Item description for The Law of Falling Bodies by Duff Brenna...
Fifteen-year-old Virgil Foggy is trying to survive on a failing dairy farm in Minnesota. Virgil's mother is pregnant-an unwelcome addition to the family. Virgil's older brother joins the army and goes to war, but warfare is also close to home, much of it between Virgil and his stepfather. The Law of Falling Bodies is a novel about the schizophrenic, ubiquitous, and cyclical nature of all wars within and between men, women, and nations.
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Est. Packaging Dimensions: Length: 9" Width: 6" Height: 1" Weight: 1.1 lbs.
Release Date Sep 4, 2007
Publisher Hopewell Publications
ISBN 1933435186 ISBN13 9781933435183
Availability 0 units.
More About Duff Brenna
Duff Brenna is the author of five novels, including The Book of Mamie (University of Iowa Press, 1989), which won the Associated Writing Programs Award. His other novels are The Holy Book of the Beard (Doubleday/Nan Talese 1996); Too Cool (Doubleday/ Nan Talese, 1998), a New York Times Notable Book; The Altar of the Body (Picador USA, 2001); and The Willow Man (Wykin de Worde, 2005). His books have been translated into German, Dutch, Finnish, Danish, and Hebrew. Brenna is a recipient of an National Endowment of the Arts grant, Milwaukee Magazine's Fiction Award for the short story "Cristobell," and a Pushcart Honorable Mention for the first chapter of The Altar of the Body. His work has appeared in several magazines and literary journals, including Cream City Review, Sou'wester, the Madison Review, the Northern Review, The Nebraska Review, The Literary Review, and Web del Sol. An adolescent rebel, and self-described "juvenile delinquent," Brenna is an Army veteran, whose life took a once unimagined turn for the positive due to his persistence, commitment, and love of reading and writing. A Minnesota native, Brenna once tried his hand at owning and running a Wisconsin dairy farm. He is currently a free-lance writer living in Sun City, CA.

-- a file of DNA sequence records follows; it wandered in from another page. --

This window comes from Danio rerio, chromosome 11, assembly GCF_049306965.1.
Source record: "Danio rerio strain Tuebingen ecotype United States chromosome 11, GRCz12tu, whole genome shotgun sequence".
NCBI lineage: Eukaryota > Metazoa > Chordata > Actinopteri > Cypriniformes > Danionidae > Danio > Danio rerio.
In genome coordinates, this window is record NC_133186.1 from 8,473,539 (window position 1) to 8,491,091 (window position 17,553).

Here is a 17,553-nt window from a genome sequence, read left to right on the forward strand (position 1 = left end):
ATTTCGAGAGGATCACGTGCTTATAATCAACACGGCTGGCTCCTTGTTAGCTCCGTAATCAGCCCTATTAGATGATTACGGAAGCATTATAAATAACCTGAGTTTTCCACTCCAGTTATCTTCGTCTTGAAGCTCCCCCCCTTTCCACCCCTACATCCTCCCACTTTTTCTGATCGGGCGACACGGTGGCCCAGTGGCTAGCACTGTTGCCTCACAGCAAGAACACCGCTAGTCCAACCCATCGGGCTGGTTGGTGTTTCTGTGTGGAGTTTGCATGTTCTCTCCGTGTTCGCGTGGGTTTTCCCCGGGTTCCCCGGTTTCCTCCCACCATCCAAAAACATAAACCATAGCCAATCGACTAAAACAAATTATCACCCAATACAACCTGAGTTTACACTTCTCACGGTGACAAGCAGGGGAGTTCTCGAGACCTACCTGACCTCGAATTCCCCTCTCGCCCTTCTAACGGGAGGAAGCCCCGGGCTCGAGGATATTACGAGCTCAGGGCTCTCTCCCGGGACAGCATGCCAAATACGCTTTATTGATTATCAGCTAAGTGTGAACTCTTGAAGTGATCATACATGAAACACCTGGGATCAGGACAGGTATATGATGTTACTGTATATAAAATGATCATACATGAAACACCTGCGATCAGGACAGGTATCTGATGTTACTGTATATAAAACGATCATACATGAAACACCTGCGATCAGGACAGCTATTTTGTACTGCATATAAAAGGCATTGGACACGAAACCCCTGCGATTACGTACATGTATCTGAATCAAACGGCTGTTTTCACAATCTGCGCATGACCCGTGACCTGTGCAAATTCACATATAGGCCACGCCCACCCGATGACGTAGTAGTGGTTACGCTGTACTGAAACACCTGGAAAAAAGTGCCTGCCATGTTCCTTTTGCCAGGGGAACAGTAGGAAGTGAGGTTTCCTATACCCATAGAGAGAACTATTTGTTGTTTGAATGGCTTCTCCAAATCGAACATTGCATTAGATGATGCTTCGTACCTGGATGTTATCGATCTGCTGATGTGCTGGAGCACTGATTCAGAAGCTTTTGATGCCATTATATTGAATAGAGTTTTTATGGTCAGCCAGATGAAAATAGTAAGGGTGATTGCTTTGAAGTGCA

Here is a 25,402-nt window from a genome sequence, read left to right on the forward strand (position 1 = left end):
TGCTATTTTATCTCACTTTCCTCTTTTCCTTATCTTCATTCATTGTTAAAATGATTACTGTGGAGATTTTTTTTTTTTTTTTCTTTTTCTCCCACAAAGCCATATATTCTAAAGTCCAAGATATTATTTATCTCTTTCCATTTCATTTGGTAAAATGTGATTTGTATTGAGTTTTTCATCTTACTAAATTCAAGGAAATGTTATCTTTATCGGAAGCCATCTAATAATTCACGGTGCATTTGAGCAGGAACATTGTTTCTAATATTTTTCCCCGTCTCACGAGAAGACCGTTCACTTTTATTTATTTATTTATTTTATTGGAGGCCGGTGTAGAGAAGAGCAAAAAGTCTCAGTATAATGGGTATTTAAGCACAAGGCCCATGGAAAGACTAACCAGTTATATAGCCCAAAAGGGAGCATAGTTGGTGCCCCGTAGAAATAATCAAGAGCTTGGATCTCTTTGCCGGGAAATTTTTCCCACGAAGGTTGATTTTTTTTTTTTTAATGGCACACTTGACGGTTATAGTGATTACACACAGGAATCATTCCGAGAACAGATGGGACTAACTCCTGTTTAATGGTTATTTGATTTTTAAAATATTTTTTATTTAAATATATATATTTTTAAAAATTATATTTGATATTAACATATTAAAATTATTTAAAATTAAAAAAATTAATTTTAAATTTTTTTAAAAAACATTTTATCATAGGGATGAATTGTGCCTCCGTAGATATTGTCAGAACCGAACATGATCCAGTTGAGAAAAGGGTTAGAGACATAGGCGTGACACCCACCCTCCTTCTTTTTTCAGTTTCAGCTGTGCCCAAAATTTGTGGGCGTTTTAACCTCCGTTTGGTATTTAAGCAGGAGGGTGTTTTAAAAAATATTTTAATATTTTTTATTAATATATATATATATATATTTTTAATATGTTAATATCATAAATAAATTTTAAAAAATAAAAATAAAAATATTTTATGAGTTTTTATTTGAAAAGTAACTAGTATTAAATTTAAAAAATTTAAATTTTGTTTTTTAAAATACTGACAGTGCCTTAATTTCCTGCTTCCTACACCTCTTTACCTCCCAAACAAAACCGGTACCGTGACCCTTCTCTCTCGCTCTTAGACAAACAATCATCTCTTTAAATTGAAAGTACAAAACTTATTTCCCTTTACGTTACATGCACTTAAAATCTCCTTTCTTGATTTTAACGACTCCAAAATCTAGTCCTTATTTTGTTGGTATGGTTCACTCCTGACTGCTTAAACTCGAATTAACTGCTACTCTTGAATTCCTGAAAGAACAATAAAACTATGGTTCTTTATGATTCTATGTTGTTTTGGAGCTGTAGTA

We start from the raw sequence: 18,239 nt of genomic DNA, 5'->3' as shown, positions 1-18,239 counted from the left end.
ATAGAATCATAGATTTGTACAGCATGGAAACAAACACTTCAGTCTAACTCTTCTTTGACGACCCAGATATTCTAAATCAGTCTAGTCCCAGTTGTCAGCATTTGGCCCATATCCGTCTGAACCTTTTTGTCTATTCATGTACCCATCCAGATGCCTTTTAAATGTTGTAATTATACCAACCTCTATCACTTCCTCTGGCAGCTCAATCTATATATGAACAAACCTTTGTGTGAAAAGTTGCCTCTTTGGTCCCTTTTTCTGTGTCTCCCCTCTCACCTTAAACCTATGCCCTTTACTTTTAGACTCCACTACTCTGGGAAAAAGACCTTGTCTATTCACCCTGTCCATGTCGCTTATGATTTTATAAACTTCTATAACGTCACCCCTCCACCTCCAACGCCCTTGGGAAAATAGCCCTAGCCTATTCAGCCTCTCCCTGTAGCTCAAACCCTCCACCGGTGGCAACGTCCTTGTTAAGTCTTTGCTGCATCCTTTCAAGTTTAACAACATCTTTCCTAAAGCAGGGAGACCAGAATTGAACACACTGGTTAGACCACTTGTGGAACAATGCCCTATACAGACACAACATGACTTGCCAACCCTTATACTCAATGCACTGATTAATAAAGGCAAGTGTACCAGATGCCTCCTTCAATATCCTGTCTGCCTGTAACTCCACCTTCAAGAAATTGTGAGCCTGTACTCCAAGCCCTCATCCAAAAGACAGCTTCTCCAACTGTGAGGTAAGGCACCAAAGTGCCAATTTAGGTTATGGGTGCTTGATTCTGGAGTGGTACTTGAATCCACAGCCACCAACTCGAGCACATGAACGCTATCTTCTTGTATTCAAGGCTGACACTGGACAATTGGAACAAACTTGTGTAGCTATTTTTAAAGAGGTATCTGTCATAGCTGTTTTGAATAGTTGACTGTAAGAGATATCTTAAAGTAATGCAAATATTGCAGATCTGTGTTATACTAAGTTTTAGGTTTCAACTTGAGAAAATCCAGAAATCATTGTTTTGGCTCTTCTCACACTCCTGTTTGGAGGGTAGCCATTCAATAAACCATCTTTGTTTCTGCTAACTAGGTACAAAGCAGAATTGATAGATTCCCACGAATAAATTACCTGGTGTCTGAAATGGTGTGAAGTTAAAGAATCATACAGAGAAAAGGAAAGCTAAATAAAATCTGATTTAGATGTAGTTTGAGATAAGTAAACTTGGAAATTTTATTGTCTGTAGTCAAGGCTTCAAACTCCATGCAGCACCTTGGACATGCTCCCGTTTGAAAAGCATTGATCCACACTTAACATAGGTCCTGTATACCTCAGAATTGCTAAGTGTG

Duff Brenna currently resides in San Diego, in the state of California.
Reviews - What do customers think about The Law of Falling Bodies?
A Powerful and Affecting Novel Dec 9, 2007
Duff Brenna, who has won numerous awards for his fiction, including the AWP Best Novel Award and a New York Times notable book mention, brings us his sixth novel The Law of Falling Bodies, and it is simply wonderful. The range of narrative tactics includes free indirect discourse, epistolary sections, and good ol' traditional psychological realism. And what's more impressive is how seamlessly and naturally these various tactics work together to make for a page-turning read.
Duff Brenna has been writing some of the best fiction in America for decades. Hopefully this excellent new novel will bring him more the readership he greatly deserves.
The Power of Character Sep 18, 2007
Nothing Duff Brenna does in literature will surprise me any more. Long underrated, one can only hope that this amazing new novel, "The Law of Falling Bodies," finally gets Brenna the full recognition he deserves. You can virtually taste Brenna's settings, along with the hopelessness inherent in every fallen leaf or the draining soul of each character -- no matter how insignificant. And yet I'd be leading you astray to portray this as a bleak or depressing novel. The immutable spirit found in the most forlorn of characters soars under Brenna's hand and his humor is as unflinching as anything found by Harry Crews, high praise from me. And war, which seems to be the common denominator of each American generation, is given the fitting importance it deserves - all in the trenches of the minds of the Foggy family. Duff Brenna is as fine a fiction writer that we have working today and "The Law of Falling Bodies" is a high entry in the canon of American fiction. Bravo!
An unforgettable reading experience. Sep 6, 2007
Award-winning author Duff Brenna presents The Law of Falling Bodies, a novel examining the cyclical nature of wars between men, women, and countries. Fifteen-year-old Virgil Foggy is trying to eke out a living on a failing dairy farm in Minnesota. Virgil's mother is pregnant, with a potential sibling the family cannot afford to raise; Virgil's brother has joined the army and departed abroad, yet war for Virgil is a daily reality with his stepfather at home. At times grim bordering on gruesome, The Law of Falling Bodies is punctuated with stark emotional coldness, even slaughter as reflected upon the merciless killing of farm animals for food. An unforgettable reading experience.